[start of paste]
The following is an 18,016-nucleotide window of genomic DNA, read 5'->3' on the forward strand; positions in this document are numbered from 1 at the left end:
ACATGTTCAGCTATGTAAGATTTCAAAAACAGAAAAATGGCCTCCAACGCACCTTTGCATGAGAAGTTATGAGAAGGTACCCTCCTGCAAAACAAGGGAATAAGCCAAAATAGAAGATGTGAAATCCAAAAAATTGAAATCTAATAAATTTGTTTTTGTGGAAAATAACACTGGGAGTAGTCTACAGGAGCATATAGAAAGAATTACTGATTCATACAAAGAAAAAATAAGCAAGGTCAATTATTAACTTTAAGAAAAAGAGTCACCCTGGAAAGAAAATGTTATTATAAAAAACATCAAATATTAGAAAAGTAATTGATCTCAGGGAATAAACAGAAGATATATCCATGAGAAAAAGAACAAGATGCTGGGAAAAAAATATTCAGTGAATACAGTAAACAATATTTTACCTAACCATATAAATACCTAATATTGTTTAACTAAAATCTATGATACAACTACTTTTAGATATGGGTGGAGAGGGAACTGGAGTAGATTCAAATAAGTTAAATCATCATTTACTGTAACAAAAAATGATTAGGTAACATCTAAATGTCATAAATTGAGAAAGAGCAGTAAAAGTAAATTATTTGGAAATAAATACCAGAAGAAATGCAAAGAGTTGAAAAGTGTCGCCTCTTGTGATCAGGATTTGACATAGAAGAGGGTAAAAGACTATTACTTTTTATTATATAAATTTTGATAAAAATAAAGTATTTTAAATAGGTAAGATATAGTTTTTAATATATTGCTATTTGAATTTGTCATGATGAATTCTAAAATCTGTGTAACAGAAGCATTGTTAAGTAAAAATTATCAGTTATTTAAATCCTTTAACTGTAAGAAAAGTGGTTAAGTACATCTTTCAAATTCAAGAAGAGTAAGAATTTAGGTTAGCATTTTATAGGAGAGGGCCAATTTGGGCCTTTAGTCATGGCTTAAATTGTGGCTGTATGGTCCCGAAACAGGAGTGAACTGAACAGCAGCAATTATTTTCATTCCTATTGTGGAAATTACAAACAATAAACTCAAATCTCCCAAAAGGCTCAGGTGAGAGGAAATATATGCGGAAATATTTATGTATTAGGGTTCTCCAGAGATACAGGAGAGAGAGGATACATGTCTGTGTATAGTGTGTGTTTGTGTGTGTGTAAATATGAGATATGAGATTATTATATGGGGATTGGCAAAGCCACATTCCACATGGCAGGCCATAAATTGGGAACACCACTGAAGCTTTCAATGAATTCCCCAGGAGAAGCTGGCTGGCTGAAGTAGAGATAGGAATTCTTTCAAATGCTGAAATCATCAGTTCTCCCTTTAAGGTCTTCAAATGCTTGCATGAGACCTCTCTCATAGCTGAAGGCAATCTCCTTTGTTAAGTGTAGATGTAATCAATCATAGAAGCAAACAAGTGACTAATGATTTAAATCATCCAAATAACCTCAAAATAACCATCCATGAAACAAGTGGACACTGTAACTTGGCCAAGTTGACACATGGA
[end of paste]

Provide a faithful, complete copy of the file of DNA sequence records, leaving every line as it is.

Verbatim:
The following is an 18,016-nucleotide window of genomic DNA, read 5'->3' on the forward strand; positions in this document are numbered from 1 at the left end:
ACATGTTCAGCTATGTAAGATTTCAAAAACAGAAAAATGGCCTCCAACGCACCTTTGCATGAGAAGTTATGAGAAGGTACCCTCCTGCAAAACAAGGGAATAAGCCAAAATAGAAGATGTGAAATCCAAAAAATTGAAATCTAATAAATTTGTTTTTGTGGAAAATAACACTGGGAGTAGTCTACAGGAGCATATAGAAAGAATTACTGATTCATACAAAGAAAAAATAAGCAAGGTCAATTATTAACTTTAAGAAAAAGAGTCACCCTGGAAAGAAAATGTTATTATAAAAAACATCAAATATTAGAAAAGTAATTGATCTCAGGGAATAAACAGAAGATATATCCATGAGAAAAAGAACAAGATGCTGGGAAAAAAATATTCAGTGAATACAGTAAACAATATTTTACCTAACCATATAAATACCTAATATTGTTTAACTAAAATCTATGATACAACTACTTTTAGATATGGGTGGAGAGGGAACTGGAGTAGATTCAAATAAGTTAAATCATCATTTACTGTAACAAAAAATGATTAGGTAACATCTAAATGTCATAAATTGAGAAAGAGCAGTAAAAGTAAATTATTTGGAAATAAATACCAGAAGAAATGCAAAGAGTTGAAAAGTGTCGCCTCTTGTGATCAGGATTTGACATAGAAGAGGGTAAAAGACTATTACTTTTTATTATATAAATTTTGATAAAAATAAAGTATTTTAAATAGGTAAGATATAGTTTTTAATATATTGCTATTTGAATTTGTCATGATGAATTCTAAAATCTGTGTAACAGAAGCATTGTTAAGTAAAAATTATCAGTTATTTAAATCCTTTAACTGTAAGAAAAGTGGTTAAGTACATCTTTCAAATTCAAGAAGAGTAAGAATTTAGGTTAGCATTTTATAGGAGAGGGCCAATTTGGGCCTTTAGTCATGGCTTAAATTGTGGCTGTATGGTCCCGAAACAGGAGTGAACTGAACAGCAGCAATTATTTTCATTCCTATTGTGGAAATTACAAACAATAAACTCAAATCTCCCAAAAGGCTCAGGTGAGAGGAAATATATGCGGAAATATTTATGTATTAGGGTTCTCCAGAGATACAGGAGAGAGAGGATACATGTCTGTGTATAGTGTGTGTTTGTGTGTGTGTAAATATGAGATATGAGATTATTATATGGGGATTGGCAAAGCCACATTCCACATGGCAGGCCATAAATTGGGAACACCACTGAAGCTTTCAATGAATTCCCCAGGAGAAGCTGGCTGGCTGAAGTAGAGATAGGAATTCTTTCAAATGCTGAAATCATCAGTTCTCCCTTTAAGGTCTTCAAATGCTTGCATGAGACCTCTCTCATAGCTGAAGGCAATCTCCTTTGTTAAGTGTAGATGTAATCAATCATAGAAGCAAACAAGTGACTAATGATTTAAATCATCCAAATAACCTCAAAATAACCATCCATGAAACAAGTGGACACTGTAACTTGGCCAAGTTGACACATGGA